While it’s clear that there is a certain formula to concession speeches, historians are quick to point to Hillary Clinton’s 2016 speech as veering from that formula, breaking from tradition by saying a word no other presidential loser has ever said: “sorry.”

While there is much debate about who delivered the best presidential concession speeches of all time, a 2016 Business Insider article put together a list of the Top 10.

read my lips

read my lips

“Read my lips” ia a phrase used by George H.W. Bush in his speech for the 1988 Republican nomination for president. The full quote is “Read my lips: no new taxes.”

The line is credited with both helping him both win the presidency in 1988 and lose his bid for reelection in 1992.

The phrase became the main soundbite of Bush’s campaign in 1988, and it electrified the GOP base. His assertive promise to not raise taxes became what the American people expected from him. When he was forced to raise taxes in 1990, that promise was broken, and he was attacked from both sides of the aisle.

Time ranks it as the 3rd most unfortunate one-liner ever given in politics (behind Bill Clinton and Richard Nixon’s famous denials).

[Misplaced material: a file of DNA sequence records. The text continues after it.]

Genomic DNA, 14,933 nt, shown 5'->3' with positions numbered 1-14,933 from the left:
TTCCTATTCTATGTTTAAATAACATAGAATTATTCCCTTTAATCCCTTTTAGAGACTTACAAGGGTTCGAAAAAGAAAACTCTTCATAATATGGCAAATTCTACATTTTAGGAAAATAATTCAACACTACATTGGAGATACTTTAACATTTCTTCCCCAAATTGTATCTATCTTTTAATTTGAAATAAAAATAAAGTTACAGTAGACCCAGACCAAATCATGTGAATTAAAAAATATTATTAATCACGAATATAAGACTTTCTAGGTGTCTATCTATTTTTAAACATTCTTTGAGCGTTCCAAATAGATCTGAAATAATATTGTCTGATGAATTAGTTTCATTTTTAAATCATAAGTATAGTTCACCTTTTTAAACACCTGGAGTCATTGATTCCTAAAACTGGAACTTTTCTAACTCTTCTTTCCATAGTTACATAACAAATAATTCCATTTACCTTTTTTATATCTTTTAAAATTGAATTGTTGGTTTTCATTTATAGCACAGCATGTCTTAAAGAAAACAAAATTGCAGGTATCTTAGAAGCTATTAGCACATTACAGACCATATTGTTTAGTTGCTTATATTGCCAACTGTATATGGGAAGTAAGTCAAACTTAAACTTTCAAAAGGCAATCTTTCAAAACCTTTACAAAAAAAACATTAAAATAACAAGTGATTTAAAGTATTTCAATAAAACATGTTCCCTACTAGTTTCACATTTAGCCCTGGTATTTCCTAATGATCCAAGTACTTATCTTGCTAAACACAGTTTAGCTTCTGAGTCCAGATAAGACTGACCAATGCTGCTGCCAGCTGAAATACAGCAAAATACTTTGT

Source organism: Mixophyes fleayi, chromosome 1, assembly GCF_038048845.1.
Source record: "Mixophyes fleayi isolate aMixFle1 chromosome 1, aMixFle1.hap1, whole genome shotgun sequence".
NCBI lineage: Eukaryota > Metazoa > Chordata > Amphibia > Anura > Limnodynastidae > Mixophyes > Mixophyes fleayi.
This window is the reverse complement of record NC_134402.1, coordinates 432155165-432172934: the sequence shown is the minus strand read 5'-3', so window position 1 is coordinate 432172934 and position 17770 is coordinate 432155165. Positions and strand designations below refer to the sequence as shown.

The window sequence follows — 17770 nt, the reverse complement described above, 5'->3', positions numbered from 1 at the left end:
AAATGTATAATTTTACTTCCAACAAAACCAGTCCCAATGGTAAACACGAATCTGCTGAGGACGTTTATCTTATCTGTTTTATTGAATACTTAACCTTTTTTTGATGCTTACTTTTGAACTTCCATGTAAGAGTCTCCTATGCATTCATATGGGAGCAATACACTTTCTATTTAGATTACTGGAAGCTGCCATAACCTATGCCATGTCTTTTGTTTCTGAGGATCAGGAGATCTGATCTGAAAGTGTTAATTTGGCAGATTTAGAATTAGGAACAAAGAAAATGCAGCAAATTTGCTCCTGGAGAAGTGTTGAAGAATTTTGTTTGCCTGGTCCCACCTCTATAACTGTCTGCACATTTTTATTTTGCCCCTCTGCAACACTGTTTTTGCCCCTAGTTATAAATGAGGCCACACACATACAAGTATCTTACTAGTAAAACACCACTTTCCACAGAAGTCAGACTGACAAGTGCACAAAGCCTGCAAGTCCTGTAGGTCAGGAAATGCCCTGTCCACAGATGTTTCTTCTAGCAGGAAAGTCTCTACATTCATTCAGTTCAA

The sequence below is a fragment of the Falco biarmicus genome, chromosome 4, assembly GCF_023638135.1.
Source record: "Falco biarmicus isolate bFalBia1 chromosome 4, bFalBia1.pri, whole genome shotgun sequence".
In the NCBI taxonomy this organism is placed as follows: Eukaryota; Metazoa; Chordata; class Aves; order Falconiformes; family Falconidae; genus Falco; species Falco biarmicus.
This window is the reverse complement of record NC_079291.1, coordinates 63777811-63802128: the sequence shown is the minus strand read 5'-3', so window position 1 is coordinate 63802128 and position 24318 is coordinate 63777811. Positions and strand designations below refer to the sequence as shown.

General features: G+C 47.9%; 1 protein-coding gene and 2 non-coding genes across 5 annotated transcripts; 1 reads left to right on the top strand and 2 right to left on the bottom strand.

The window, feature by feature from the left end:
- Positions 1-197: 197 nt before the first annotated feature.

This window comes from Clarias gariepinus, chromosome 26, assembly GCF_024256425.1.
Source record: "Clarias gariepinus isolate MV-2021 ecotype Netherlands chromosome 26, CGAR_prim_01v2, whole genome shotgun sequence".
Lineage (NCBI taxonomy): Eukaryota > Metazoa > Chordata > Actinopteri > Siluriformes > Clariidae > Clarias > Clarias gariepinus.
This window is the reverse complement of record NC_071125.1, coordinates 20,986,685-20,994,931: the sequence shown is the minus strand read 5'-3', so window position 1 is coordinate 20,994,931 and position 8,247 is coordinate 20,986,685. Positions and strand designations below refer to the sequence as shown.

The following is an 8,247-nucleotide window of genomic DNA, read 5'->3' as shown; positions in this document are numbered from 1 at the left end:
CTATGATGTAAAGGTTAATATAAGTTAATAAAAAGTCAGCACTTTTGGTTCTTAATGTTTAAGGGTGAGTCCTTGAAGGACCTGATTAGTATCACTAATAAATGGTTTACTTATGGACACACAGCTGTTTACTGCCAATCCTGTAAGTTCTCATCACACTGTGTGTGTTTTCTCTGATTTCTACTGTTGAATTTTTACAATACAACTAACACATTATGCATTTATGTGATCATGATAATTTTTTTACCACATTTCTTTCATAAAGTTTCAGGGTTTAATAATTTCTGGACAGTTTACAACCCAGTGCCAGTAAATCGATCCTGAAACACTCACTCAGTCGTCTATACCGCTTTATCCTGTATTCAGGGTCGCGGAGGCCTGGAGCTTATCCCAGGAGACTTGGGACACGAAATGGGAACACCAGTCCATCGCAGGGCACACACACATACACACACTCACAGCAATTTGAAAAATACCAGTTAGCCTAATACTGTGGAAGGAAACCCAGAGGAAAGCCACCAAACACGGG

talking points

“Talking points” are a clear and concise list of ideas making up a politician’s main arguments in a stump speech. They’re typically used as a guide and not read word-for-word.

William Safire noted that he first heard the phrase as a White House speechwriter when President Nixon would often say, “Never mind preparing formal remarks for this bunch, just give me a page of talking points.”

bunk

“Bunk” is empty or nonsense talk.

In 1820, Rep. Felix Walker from Ashville, North Carolina justified his long-winded and somewhat irrelevant remarks about the Missouri Compromise by arguing that his constituents had elected him “to make a speech for Buncombe.” One member said that his pointless speech “was buncombe” and soon “buncombe” became synonymous with vacuous speech.

As the new meaning of buncombe grew in use, it was eventually shortened to the now familiar word “bunk.”

stemwinder